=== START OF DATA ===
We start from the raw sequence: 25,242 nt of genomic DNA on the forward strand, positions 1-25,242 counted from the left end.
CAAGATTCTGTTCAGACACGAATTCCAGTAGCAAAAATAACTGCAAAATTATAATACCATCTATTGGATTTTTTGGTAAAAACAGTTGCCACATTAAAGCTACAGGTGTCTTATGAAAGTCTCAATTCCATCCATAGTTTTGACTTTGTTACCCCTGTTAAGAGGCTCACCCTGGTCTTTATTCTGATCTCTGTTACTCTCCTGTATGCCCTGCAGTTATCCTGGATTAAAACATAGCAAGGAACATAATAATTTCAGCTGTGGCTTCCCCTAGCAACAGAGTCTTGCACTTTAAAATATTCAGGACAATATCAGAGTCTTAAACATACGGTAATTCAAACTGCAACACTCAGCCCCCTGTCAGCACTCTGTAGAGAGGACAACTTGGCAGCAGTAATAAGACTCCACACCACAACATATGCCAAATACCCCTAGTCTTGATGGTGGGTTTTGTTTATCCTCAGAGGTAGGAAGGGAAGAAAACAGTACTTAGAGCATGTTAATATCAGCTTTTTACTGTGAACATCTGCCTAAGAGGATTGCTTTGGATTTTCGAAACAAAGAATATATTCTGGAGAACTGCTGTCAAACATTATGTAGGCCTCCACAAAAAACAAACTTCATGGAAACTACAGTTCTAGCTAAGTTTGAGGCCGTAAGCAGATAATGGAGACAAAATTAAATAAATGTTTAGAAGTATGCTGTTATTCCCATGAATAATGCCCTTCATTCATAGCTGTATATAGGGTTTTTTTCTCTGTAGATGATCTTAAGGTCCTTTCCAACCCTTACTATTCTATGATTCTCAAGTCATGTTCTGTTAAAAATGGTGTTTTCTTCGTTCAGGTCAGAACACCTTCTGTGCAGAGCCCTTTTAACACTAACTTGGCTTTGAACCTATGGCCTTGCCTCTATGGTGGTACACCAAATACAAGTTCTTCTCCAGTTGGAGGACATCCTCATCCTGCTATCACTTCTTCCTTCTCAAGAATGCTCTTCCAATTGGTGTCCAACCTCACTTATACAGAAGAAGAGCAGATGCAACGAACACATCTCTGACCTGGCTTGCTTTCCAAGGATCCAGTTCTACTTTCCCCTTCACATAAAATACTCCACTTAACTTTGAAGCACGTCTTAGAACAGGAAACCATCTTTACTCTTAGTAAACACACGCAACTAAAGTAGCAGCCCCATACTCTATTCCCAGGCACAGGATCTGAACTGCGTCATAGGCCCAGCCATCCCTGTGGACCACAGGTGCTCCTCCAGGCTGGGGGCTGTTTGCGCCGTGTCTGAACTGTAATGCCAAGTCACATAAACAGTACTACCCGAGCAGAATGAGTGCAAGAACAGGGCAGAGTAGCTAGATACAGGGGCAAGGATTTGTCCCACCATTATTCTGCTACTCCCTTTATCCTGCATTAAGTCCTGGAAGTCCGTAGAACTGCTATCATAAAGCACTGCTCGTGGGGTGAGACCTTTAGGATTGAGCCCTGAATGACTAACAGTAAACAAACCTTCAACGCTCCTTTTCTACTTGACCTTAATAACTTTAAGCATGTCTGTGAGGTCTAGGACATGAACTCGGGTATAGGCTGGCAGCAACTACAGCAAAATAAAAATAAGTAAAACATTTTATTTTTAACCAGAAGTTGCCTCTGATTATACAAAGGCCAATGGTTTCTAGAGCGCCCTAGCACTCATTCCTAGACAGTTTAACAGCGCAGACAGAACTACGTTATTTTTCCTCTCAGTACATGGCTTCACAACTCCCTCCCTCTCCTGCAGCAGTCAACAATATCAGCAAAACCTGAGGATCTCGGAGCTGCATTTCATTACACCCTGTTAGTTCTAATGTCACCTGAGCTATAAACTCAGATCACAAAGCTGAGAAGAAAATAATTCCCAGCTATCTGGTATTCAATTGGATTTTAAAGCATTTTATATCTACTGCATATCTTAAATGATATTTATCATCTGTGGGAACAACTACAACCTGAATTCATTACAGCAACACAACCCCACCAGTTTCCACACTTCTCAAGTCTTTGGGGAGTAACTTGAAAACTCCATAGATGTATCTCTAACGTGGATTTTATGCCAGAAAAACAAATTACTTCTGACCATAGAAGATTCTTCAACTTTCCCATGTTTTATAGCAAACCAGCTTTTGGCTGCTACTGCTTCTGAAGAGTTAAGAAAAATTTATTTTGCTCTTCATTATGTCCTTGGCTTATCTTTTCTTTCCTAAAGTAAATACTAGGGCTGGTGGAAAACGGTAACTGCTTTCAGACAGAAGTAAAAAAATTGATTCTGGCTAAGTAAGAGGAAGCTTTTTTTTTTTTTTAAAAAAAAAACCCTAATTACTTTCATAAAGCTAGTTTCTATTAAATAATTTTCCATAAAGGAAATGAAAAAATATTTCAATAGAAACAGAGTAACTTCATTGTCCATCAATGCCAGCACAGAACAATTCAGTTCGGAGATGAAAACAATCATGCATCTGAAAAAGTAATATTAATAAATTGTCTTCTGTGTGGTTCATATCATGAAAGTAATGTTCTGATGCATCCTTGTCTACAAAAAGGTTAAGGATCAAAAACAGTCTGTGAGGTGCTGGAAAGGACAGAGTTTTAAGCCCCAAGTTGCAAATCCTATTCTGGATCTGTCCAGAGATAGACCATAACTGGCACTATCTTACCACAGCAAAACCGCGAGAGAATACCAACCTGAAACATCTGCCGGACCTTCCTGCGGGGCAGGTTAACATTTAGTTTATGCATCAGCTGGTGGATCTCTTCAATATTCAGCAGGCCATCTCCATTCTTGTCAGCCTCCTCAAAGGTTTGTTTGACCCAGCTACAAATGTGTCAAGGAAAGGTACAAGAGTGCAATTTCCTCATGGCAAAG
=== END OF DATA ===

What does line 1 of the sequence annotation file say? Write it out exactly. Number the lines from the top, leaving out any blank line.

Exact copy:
We start from the raw sequence: 25,242 nt of genomic DNA on the forward strand, positions 1-25,242 counted from the left end.